The College was still single-sex at the time Kessler graduated, but he met his wife here: Paulette Kessler is a member of the Smith College class of 1974. Coeducation was still a highly debated subject while he was a student here; the students were in favor of coeducation, while the Trustees were opposed. Kessler is personally in agreement with the College’s decision to become coed. “Going to Amherst gave me a privilege and I think men and women should have that opportunity and should be able to take advantage of that privilege,” he said.

Kessler was appointed as the FDA commissioner in 1990 when he was only 39 years old, an extraordinary feat, to work with former presidents George Bush, Sr. and Bill Clinton. “I really never looked at it in terms of that [when] I was young,” said Kessler. “These jobs require a tremendous amount of energy.”

With the passion and excitement of a young man, Kessler changed the FDA significantly. “It’s not getting the job that’s important; it’s what you’re going to do with the job,” he said. “It’s a very difficult kind of position and you have to call upon every experience that you have in order to do what you have to do.”

At the time of his appointment, Kessler was running a hospital in the Bronx, the Hospital of the Albert Einstein School of Medicine, and he was also writing articles and teaching about food and drug regulation in law school. “In any of these jobs, there is a question: how do you get these jobs?” said Kessler. “I had worked as a volunteer [and] as an intern in the United States Senate Health Committee and that helped, as well as the fact that I was writing in the area, teaching in the area and I had considerable managerial experience.”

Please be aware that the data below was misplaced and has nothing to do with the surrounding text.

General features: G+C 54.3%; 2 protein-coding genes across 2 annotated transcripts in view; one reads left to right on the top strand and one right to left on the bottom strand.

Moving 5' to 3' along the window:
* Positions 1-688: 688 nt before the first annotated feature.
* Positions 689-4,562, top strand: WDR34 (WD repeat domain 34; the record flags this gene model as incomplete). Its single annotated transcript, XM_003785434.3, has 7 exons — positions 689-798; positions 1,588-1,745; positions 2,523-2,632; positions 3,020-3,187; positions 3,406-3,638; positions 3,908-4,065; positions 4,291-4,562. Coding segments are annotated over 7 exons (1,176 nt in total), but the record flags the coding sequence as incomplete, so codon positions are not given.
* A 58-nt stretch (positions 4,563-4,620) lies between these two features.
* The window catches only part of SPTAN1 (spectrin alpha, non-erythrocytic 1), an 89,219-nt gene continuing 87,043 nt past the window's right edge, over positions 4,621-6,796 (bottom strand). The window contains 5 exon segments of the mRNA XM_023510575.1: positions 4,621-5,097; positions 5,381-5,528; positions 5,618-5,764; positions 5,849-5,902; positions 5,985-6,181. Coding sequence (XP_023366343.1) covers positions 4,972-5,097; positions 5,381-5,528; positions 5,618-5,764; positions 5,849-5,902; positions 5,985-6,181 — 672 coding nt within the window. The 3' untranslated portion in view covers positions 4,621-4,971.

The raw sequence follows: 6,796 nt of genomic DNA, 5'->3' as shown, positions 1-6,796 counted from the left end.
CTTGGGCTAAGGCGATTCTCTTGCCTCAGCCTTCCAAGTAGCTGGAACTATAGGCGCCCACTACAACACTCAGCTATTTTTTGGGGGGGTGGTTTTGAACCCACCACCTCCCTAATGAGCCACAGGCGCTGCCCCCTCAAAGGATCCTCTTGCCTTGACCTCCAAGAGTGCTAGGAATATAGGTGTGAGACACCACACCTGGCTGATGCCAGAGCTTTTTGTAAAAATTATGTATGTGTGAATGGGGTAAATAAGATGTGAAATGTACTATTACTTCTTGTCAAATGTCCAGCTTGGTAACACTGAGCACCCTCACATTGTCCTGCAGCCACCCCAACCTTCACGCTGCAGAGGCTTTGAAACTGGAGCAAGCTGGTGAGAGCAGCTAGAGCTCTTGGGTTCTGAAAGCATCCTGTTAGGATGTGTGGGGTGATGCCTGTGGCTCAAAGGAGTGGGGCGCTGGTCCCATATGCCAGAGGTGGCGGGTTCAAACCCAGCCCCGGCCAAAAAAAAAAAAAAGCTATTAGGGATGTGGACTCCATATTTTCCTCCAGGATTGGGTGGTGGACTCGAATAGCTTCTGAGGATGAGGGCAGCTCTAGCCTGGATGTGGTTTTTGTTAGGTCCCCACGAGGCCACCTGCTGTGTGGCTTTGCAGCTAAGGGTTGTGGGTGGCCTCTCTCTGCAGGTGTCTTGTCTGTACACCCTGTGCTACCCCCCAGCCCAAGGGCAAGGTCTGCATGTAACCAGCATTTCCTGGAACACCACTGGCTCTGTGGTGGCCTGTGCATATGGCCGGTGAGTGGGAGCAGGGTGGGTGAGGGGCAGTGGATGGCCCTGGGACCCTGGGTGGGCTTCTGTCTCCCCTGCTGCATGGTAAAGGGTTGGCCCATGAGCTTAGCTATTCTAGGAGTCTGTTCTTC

His achievements in his time in office include the Nutrition Facts label, which was made compulsory for all packs of foods produced in the country; Kessler also sped up the approval process for drugs and products that were meant to treat mysterious and life-threatening diseases.

Got a light?

But his most prominent achievement

was the regulation of tobacco products and, in his book, he writes about the challenges

he faced. “The tobacco industry was a

formidable opposition,” Kessler stressed repeatedly. “They literally had people put on its payroll-all the lawyers and public relations experts in Washington. So they started investigating us.”

The tobacco industry meant war. “They harassed charges against our investigators. They got Congress to hold hearings that were investigating the FDA.”

Kessler never would have guessed he’d be at the center of such a controversy. “It’s interesting, when I went to the FDA, tobacco was the furthest thing from my mind. I didn’t plan on taking on the tobacco industry,” Kessler said.

He developed an interest, however, when a young man in his office approached him about it one day. “I said he was crazy,” said Kessler. “I didn’t know it at the time, but his father was dying of cancer.”